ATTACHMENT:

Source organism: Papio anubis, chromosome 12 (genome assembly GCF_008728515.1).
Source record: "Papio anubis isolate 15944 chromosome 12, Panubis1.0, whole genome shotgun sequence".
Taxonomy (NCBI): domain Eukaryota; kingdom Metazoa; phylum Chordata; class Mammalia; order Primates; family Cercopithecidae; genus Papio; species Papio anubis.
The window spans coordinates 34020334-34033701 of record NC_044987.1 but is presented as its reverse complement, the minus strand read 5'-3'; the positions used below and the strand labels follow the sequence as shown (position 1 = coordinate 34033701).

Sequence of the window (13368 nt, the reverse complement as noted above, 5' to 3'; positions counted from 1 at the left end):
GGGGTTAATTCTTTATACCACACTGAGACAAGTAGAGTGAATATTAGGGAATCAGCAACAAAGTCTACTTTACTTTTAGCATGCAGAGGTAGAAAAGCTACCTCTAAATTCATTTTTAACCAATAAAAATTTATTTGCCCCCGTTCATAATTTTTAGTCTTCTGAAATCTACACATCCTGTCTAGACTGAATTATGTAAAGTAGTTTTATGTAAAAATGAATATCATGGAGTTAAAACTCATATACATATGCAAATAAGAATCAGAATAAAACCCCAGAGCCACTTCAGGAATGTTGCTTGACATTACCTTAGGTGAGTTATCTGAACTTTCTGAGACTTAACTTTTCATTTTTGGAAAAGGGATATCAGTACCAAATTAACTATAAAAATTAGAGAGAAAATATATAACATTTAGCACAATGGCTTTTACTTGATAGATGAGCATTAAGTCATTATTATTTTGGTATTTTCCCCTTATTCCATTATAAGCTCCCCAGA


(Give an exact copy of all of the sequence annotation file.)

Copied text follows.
Source organism: Papio anubis, chromosome 12 (genome assembly GCF_008728515.1).
Source record: "Papio anubis isolate 15944 chromosome 12, Panubis1.0, whole genome shotgun sequence".
Taxonomy (NCBI): domain Eukaryota; kingdom Metazoa; phylum Chordata; class Mammalia; order Primates; family Cercopithecidae; genus Papio; species Papio anubis.
The window spans coordinates 34020334-34033701 of record NC_044987.1 but is presented as its reverse complement, the minus strand read 5'-3'; the positions used below and the strand labels follow the sequence as shown (position 1 = coordinate 34033701).

Sequence of the window (13368 nt, the reverse complement as noted above, 5' to 3'; positions counted from 1 at the left end):
GGGGTTAATTCTTTATACCACACTGAGACAAGTAGAGTGAATATTAGGGAATCAGCAACAAAGTCTACTTTACTTTTAGCATGCAGAGGTAGAAAAGCTACCTCTAAATTCATTTTTAACCAATAAAAATTTATTTGCCCCCGTTCATAATTTTTAGTCTTCTGAAATCTACACATCCTGTCTAGACTGAATTATGTAAAGTAGTTTTATGTAAAAATGAATATCATGGAGTTAAAACTCATATACATATGCAAATAAGAATCAGAATAAAACCCCAGAGCCACTTCAGGAATGTTGCTTGACATTACCTTAGGTGAGTTATCTGAACTTTCTGAGACTTAACTTTTCATTTTTGGAAAAGGGATATCAGTACCAAATTAACTATAAAAATTAGAGAGAAAATATATAACATTTAGCACAATGGCTTTTACTTGATAGATGAGCATTAAGTCATTATTATTTTGGTATTTTCCCCTTATTCCATTATAAGCTCCCCAGA